How Does Early Childcare Enrollment Affect Children, Parents, and Their Interactions?

63 Pages Posted: 15 Mar 2017 Last revised: 5 May 2018

Shintaro Yamaguchi

University of Tokyo - Graduate School of Economics

Yukiko Asai

University of Tokyo - Institute of Social Science

Ryo Kambayashi

Hitotsubashi University

Multiple version iconThere are 2 versions of this paper

Date Written: April 26, 2018

Abstract

We estimate the effects of childcare enrollment on child outcomes by exploiting a staggered childcare expansion across regions in Japan. We find that childcare improves language development and reduces the symptoms of inattention, hyperactivity, and aggression among the children of low-education mothers. Estimates show that the improved child behavior is strongly associated with better parenting quality, which seems to be brought about by reducing parents' stress and improving their subjective well-being. Our estimates for marginal treatment effects indicate that children who would benefit most from childcare are less likely to attend, implying inefficient allocation.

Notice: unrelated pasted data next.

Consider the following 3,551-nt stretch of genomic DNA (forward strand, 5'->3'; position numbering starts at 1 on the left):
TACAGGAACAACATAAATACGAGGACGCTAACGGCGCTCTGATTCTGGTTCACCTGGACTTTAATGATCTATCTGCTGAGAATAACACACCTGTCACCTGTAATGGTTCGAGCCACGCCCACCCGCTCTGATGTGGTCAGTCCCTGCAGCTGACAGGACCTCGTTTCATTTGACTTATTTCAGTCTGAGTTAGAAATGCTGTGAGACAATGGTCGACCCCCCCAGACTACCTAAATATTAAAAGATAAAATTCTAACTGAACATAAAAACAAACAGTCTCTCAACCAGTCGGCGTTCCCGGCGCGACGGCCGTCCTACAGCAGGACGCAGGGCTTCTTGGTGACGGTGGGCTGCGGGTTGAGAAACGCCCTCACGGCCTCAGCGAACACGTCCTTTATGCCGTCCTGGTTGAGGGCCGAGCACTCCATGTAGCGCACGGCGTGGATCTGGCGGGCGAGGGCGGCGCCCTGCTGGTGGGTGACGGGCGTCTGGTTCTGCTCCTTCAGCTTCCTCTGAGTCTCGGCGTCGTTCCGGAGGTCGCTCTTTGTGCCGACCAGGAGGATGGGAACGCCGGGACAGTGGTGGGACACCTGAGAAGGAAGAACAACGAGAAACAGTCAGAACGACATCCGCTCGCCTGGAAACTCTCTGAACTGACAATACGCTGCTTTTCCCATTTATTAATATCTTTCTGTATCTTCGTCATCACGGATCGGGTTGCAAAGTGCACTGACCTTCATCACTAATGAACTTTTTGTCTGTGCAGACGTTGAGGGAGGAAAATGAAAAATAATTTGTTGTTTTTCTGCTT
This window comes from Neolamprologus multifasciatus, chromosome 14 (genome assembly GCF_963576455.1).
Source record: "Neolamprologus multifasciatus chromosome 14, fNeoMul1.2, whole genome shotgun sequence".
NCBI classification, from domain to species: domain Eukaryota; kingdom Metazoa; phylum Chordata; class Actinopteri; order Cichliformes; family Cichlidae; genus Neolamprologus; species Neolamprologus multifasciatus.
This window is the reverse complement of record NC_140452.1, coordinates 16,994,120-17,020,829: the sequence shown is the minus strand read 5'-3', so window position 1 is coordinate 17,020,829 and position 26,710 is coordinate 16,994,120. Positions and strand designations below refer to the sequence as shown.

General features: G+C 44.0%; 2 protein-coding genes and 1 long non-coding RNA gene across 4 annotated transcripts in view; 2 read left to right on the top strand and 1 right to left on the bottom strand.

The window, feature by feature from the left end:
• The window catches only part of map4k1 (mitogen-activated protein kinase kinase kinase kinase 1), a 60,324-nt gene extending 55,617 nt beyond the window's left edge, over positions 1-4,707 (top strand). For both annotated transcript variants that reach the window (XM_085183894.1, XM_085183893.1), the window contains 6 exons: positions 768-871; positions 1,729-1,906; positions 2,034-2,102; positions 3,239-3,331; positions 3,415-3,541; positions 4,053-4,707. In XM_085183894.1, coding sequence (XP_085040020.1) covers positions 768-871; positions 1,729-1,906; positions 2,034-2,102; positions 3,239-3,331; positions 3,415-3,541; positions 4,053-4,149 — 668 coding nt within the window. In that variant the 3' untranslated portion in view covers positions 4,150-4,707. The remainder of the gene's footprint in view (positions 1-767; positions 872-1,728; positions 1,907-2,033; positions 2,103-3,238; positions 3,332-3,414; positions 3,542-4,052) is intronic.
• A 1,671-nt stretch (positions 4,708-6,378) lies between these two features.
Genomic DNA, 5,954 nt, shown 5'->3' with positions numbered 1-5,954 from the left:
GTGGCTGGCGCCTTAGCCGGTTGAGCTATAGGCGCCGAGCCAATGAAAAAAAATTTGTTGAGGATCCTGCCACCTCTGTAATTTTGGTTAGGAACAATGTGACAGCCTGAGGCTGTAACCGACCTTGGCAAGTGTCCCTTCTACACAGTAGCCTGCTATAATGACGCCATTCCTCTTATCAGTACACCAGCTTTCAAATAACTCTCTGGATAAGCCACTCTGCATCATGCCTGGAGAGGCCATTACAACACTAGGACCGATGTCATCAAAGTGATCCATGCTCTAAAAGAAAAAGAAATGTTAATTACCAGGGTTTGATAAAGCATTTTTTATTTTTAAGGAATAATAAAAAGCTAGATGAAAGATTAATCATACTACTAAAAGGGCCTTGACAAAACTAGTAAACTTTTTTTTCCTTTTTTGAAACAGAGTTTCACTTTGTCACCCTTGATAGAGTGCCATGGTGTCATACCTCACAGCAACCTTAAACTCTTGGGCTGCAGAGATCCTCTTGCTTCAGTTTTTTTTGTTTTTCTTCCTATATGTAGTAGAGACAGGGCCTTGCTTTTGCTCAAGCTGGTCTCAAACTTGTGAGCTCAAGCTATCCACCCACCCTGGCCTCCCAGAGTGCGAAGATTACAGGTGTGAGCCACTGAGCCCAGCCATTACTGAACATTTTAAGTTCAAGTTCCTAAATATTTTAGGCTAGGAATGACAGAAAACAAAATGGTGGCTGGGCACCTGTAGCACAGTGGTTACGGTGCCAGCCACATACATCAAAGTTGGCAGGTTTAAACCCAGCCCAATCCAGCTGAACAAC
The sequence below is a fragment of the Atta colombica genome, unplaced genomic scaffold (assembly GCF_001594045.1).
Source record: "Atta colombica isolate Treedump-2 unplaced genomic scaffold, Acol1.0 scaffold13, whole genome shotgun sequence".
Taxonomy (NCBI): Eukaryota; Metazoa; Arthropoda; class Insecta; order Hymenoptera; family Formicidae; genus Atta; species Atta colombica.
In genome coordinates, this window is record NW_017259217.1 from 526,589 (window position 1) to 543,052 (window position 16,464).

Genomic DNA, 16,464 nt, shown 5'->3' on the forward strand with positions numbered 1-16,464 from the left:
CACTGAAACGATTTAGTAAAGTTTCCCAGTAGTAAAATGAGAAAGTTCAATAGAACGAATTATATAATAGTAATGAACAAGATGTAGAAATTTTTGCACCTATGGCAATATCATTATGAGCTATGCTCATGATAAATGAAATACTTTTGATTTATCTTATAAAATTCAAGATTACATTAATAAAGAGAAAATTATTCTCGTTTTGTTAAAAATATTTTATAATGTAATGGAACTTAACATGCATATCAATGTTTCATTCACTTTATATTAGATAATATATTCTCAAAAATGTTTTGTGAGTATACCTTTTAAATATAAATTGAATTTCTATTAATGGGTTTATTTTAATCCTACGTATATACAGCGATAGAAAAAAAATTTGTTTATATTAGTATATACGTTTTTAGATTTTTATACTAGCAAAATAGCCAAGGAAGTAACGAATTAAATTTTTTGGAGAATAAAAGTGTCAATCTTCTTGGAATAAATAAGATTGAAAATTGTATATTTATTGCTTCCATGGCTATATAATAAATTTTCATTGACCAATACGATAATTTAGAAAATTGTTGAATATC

Keywords: cognitive skill, non-cognitive skill, early childhood education, marginal treatment effect

JEL Classification: H4, I2, J13, J18

Suggested Citation

Yamaguchi, Shintaro and Asai, Yukiko and Kambayashi, Ryo, How Does Early Childcare Enrollment Affect Children, Parents, and Their Interactions? (April 26, 2018). Available at SSRN: https://ssrn.com/abstract=2932875 or http://dx.doi.org/10.2139/ssrn.2932875

Shintaro Yamaguchi (Contact Author)

University of Tokyo - Graduate School of Economics ( email )

Tokyo
Japan

Yukiko Asai

University of Tokyo - Institute of Social Science ( email )

Hongo 7-3-1
Tokyo, TOKYO 113-0033
Japan

Ryo Kambayashi

Hitotsubashi University ( email )

2-1 Naka Kunitachi-shi
Tokyo 186-8601
Japan

HOME PAGE: http://www.ier.hit-u.ac.jp/English/faculty/kambayashi.html

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